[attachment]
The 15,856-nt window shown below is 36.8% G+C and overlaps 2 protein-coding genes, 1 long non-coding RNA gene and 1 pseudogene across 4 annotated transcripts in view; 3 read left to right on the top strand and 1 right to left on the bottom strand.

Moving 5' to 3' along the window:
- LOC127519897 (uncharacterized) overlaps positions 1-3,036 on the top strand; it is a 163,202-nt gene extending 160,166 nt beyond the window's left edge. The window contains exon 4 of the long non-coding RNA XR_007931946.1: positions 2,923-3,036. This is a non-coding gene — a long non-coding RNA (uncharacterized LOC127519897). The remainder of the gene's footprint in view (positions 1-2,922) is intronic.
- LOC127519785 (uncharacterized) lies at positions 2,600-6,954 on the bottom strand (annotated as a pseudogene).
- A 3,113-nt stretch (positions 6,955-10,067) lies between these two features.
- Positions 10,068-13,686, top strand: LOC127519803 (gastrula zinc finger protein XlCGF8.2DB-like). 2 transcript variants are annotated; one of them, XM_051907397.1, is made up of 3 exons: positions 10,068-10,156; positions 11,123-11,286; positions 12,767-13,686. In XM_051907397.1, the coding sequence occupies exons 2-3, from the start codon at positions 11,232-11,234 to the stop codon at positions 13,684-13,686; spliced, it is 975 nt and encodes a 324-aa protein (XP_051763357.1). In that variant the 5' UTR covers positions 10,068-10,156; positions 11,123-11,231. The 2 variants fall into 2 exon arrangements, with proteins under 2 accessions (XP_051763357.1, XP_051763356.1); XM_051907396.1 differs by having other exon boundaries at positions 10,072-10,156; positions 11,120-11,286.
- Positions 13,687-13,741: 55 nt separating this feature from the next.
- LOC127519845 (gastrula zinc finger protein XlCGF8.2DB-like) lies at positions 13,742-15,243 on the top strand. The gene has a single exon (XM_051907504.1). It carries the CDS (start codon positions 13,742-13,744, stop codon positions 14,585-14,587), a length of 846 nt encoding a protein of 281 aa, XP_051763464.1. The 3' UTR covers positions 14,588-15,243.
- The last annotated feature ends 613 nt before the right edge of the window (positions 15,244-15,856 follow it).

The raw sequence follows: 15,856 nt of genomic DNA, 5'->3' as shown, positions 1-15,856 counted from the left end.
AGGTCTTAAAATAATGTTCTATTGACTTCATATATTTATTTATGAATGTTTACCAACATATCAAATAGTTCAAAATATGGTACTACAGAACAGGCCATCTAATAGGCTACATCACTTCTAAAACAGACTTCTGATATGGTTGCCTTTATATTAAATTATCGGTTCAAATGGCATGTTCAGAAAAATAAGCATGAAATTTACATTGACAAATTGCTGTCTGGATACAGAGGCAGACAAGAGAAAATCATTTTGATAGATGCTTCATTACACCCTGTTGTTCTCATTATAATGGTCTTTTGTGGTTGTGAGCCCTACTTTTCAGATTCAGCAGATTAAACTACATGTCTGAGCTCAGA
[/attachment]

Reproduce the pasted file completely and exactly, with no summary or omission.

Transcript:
The 15,856-nt window shown below is 36.8% G+C and overlaps 2 protein-coding genes, 1 long non-coding RNA gene and 1 pseudogene across 4 annotated transcripts in view; 3 read left to right on the top strand and 1 right to left on the bottom strand.

Moving 5' to 3' along the window:
- LOC127519897 (uncharacterized) overlaps positions 1-3,036 on the top strand; it is a 163,202-nt gene extending 160,166 nt beyond the window's left edge. The window contains exon 4 of the long non-coding RNA XR_007931946.1: positions 2,923-3,036. This is a non-coding gene — a long non-coding RNA (uncharacterized LOC127519897). The remainder of the gene's footprint in view (positions 1-2,922) is intronic.
- LOC127519785 (uncharacterized) lies at positions 2,600-6,954 on the bottom strand (annotated as a pseudogene).
- A 3,113-nt stretch (positions 6,955-10,067) lies between these two features.
- Positions 10,068-13,686, top strand: LOC127519803 (gastrula zinc finger protein XlCGF8.2DB-like). 2 transcript variants are annotated; one of them, XM_051907397.1, is made up of 3 exons: positions 10,068-10,156; positions 11,123-11,286; positions 12,767-13,686. In XM_051907397.1, the coding sequence occupies exons 2-3, from the start codon at positions 11,232-11,234 to the stop codon at positions 13,684-13,686; spliced, it is 975 nt and encodes a 324-aa protein (XP_051763357.1). In that variant the 5' UTR covers positions 10,068-10,156; positions 11,123-11,231. The 2 variants fall into 2 exon arrangements, with proteins under 2 accessions (XP_051763357.1, XP_051763356.1); XM_051907396.1 differs by having other exon boundaries at positions 10,072-10,156; positions 11,120-11,286.
- Positions 13,687-13,741: 55 nt separating this feature from the next.
- LOC127519845 (gastrula zinc finger protein XlCGF8.2DB-like) lies at positions 13,742-15,243 on the top strand. The gene has a single exon (XM_051907504.1). It carries the CDS (start codon positions 13,742-13,744, stop codon positions 14,585-14,587), a length of 846 nt encoding a protein of 281 aa, XP_051763464.1. The 3' UTR covers positions 14,588-15,243.
- The last annotated feature ends 613 nt before the right edge of the window (positions 15,244-15,856 follow it).

The raw sequence follows: 15,856 nt of genomic DNA, 5'->3' as shown, positions 1-15,856 counted from the left end.
AGGTCTTAAAATAATGTTCTATTGACTTCATATATTTATTTATGAATGTTTACCAACATATCAAATAGTTCAAAATATGGTACTACAGAACAGGCCATCTAATAGGCTACATCACTTCTAAAACAGACTTCTGATATGGTTGCCTTTATATTAAATTATCGGTTCAAATGGCATGTTCAGAAAAATAAGCATGAAATTTACATTGACAAATTGCTGTCTGGATACAGAGGCAGACAAGAGAAAATCATTTTGATAGATGCTTCATTACACCCTGTTGTTCTCATTATAATGGTCTTTTGTGGTTGTGAGCCCTACTTTTCAGATTCAGCAGATTAAACTACATGTCTGAGCTCAGA